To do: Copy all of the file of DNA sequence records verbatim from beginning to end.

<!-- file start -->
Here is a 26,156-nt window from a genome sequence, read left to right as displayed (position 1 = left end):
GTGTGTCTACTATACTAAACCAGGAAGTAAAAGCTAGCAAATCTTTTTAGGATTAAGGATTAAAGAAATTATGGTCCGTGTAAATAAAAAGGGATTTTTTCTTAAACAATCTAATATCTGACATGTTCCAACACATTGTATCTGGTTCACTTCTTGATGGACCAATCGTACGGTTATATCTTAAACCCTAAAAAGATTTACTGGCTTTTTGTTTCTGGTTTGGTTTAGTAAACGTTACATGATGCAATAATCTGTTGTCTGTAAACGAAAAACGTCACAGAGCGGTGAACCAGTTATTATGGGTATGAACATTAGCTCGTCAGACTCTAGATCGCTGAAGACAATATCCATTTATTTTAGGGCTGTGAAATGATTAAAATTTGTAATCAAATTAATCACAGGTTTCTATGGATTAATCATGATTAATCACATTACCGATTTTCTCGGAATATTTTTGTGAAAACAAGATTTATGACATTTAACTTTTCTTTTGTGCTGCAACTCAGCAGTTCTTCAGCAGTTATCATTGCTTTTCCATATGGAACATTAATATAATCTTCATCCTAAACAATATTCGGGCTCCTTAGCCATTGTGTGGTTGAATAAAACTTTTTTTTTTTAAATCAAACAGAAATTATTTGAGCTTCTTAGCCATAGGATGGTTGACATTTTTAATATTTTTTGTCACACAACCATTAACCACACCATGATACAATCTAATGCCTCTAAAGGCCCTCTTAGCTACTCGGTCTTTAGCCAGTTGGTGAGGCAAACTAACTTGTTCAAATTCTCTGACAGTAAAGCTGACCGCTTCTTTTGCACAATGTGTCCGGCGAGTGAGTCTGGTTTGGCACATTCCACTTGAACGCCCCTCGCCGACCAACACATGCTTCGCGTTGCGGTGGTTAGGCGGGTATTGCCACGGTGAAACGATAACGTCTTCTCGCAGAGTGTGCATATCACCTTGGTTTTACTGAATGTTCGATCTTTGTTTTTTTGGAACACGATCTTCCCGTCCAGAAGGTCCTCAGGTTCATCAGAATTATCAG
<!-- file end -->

Here is a 26,156-nt window from a genome sequence, read left to right as displayed (position 1 = left end):
GTGTGTCTACTATACTAAACCAGGAAGTAAAAGCTAGCAAATCTTTTTAGGATTAAGGATTAAAGAAATTATGGTCCGTGTAAATAAAAAGGGATTTTTTCTTAAACAATCTAATATCTGACATGTTCCAACACATTGTATCTGGTTCACTTCTTGATGGACCAATCGTACGGTTATATCTTAAACCCTAAAAAGATTTACTGGCTTTTTGTTTCTGGTTTGGTTTAGTAAACGTTACATGATGCAATAATCTGTTGTCTGTAAACGAAAAACGTCACAGAGCGGTGAACCAGTTATTATGGGTATGAACATTAGCTCGTCAGACTCTAGATCGCTGAAGACAATATCCATTTATTTTAGGGCTGTGAAATGATTAAAATTTGTAATCAAATTAATCACAGGTTTCTATGGATTAATCATGATTAATCACATTACCGATTTTCTCGGAATATTTTTGTGAAAACAAGATTTATGACATTTAACTTTTCTTTTGTGCTGCAACTCAGCAGTTCTTCAGCAGTTATCATTGCTTTTCCATATGGAACATTAATATAATCTTCATCCTAAACAATATTCGGGCTCCTTAGCCATTGTGTGGTTGAATAAAACTTTTTTTTTTTAAATCAAACAGAAATTATTTGAGCTTCTTAGCCATAGGATGGTTGACATTTTTAATATTTTTTGTCACACAACCATTAACCACACCATGATACAATCTAATGCCTCTAAAGGCCCTCTTAGCTACTCGGTCTTTAGCCAGTTGGTGAGGCAAACTAACTTGTTCAAATTCTCTGACAGTAAAGCTGACCGCTTCTTTTGCACAATGTGTCCGGCGAGTGAGTCTGGTTTGGCACATTCCACTTGAACGCCCCTCGCCGACCAACACATGCTTCGCGTTGCGGTGGTTAGGCGGGTATTGCCACGGTGAAACGATAACGTCTTCTCGCAGAGTGTGCATATCACCTTGGTTTTACTGAATGTTCGATCTTTGTTTTTTTGGAACACGATCTTCCCGTCCAGAAGGTCCTCAGGTTCATCAGAATTATCAG